Elaine's Place turned out to be the name of the diner. Elaine wasn't the owner, however. The owner was a man named Ralph Murphy, who had a daughter, Elaine. Pure coincidence. Elaine, the daughter, had moved away after managing the restaurant for a month, saying she was more interested in selling real estate. Her desires took her to New Jersey, then to New Mexico. Ralph didn't bother to change the name; he'd called it Elaine's Place after his daughter was born because she practically grew up in the storeroom in the back after her mother's untimely death.

Elaine the waitress decided, when she was sixteen, that the diner would be a nice place to work because her nametag would hold the same name as the sign over the door. Of course, in such a small town everyone knew who she was, and that she was in no way related to Ralph, but those that passed through didn't know that. The locals seemed to get a kick out of the way Elaine, at the young age of twenty, would hold her head high when asked if the place was hers. Ralph had been all too pleased to tell Sam and Dean the whole story when they first arrived, and she had given a knowing smirk when they mentioned her name.

Dean slowly turned his coffee mug on the table as he watched Elaine working behind the counter. "You know," he said thoughtfully, "for someone who has an uncle trying to bring her gooey aunt back to life, she seems disturbingly calm."

Sam barely snorted as he eyed his laptop. "I get the feeling she doesn't believe it can happen. I think she's just playing along with all of this. Probably feels indebted to her uncle for something and doesn't want to rain on his parade."

"Dude, that's just freaky. I mean, we're not talking about buying a goldfish here."

Sam shrugged, his eyes still glued to the laptop. The screen had started blinking at him annoyingly, and he was getting nervous about it. They couldn't afford another laptop. "Like I said. She's not taking this seriously."

"Yeah? Then why did Bruce go through all the trouble to find us and beg us to come down here, saying she's all stressed out and stuff?"

Sam glanced over the top of the screen. "You intercepted the call. You told him we'd check on his cousin. So don't pin your dislike for Bruce on this girl, okay?"

Dean raised his mug and talked over the rim. "It's not that. I like Bruce fine. It's his pool game I hate."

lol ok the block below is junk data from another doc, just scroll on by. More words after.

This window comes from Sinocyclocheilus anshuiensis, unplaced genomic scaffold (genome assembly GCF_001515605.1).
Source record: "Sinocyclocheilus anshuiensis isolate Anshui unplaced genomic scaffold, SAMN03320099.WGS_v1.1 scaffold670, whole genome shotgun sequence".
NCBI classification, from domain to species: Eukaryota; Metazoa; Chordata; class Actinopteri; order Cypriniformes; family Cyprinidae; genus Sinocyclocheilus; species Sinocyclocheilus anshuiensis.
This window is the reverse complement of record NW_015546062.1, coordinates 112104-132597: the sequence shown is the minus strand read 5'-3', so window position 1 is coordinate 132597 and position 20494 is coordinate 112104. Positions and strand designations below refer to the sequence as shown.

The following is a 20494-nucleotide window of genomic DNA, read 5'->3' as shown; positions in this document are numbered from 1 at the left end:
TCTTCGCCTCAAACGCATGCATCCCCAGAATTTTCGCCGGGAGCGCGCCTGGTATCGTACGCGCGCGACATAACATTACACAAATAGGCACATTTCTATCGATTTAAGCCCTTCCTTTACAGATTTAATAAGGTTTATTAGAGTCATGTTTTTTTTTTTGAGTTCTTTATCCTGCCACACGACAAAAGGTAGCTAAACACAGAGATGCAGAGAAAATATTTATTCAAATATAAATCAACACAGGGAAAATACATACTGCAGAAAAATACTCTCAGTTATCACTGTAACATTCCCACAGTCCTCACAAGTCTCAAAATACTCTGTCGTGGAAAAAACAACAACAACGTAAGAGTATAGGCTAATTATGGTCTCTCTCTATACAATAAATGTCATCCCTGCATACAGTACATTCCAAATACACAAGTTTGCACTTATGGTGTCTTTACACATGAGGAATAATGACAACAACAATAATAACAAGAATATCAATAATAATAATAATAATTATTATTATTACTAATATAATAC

"You could learn a thing or two from him. Own up, he's a better hustler than you."

"Never. And you need to shut your mouth." Dean set his mug on the worn table and slumped in the booth, his eyes pinned on the young, cute waitress. "Man, why can't she be a damsel in distress or something? I could really get into that."

Sam glanced around and leaned forward, tilting the screen of his laptop down and talking over it. "Tell you what," he said in a conspiring tone. "We'll take her with us tonight. I'll open the coffin, shove her in, bury her, and then you can get her back out."

He grinned as Dean checked in false surprise. "Sammy! Listen to you, man!" He eyed his brother askance. "You're just pissed that she said what she did."

Bastard. Trust his idiotic asshole of a brother to bring that up. Sam clamped his lips together and returned his attention to his computer as Dean pressed him. "I bet you and Elaine's brother would make a good couple. 'Course that would leave me without a hunting partner, but hey, I've had to make sacrifices for your happiness before, right? Huh?" He waggled his brows and grinned.

Sam's eyes were glued to his screen. "Shut up, Dean."

"Touchy! Fine." Dean leaned back once more, raising his mug of coffee to his lips. "What's got you so engrossed, anyway?"

"Resurrection rituals," Sam muttered.

"Like we don't know enough of those?"

Sam gave an exasperated sigh. "I'm just brushing up. If that coffin is empty, that means Elaine's dear, sweet Uncle Rupert already has the body. And that means we're not going to have time to play this one by ear."

"So, what, you gonna take the laptop to the ritual where you can look up all the little signs and come to a conclusion there, Sherlock?"

"No," Sam said patiently, "which is why I'm refreshing now. You should try it, Dean. It's called staying on top of things."

"Yeah, by using the internet. Because that's so reliable."

Sam winced as the screen flickered again. "It's what we've got. You saw their library."

Dean snorted. "Freakin' bible thumpers. Absolutely nothing on the supernatural. Not even a Stephen King novel, for Christ's sake." He frowned at his near-empty mug. "You sure that Uncle Rupert dude grew up here?"

Sam gave a quick glance to the counter where the small blond worked. "That's what Elaine said."

"Now that would definitely explain his foray into black magic. This place is deader than Ernestine." He chuckled, and quickly composed himself as Elaine walked up to their table, coffeepot in hand.

"You guys okay?" Her voice was deeper than one would expect from such a petite person. She gave a small, curious smile.

Dean quickly held out his mug for a refill, smile glowing. "Sure thing. Sam here's just catching up on proper dating protocol. You know, it's been awhile." He saluted Sam with the mug before sipping, and jerked his head back at the unexpected heat.

"Fresh pot," Elaine explained, and turned to Sam. "Are you serious? Cause my brother, he's sitting right over there, and let me tell you, he hasn't stopped talking about you since he first laid eyes on you. It's been awhile for him, too, so I think you've got a real chance there." She gestured toward her brother with the pot.

It made the idea of digging up a gooey dead body seem appetizing. Sam habitually looked where Elaine was pointing to see the man smiling faintly in his direction. "I have to go." He slammed his laptop closed and jammed it into the leather bag as he slid out of the booth. He grabbed Dean's arm. Coffee sloshed onto the table.

"Hey!" Dean rose while trying to dodge the spill. "What, no pie?"

"No." Sam snapped at him, and tried to smile at Elaine. "Sorry. I just remembered, we have an appointment. We'll be in touch."

"But I thought we were going to talk, I thought that's why you came here!" Elaine had jumped back, her coffeepot held out of the way.

"That and pie," Dean groused.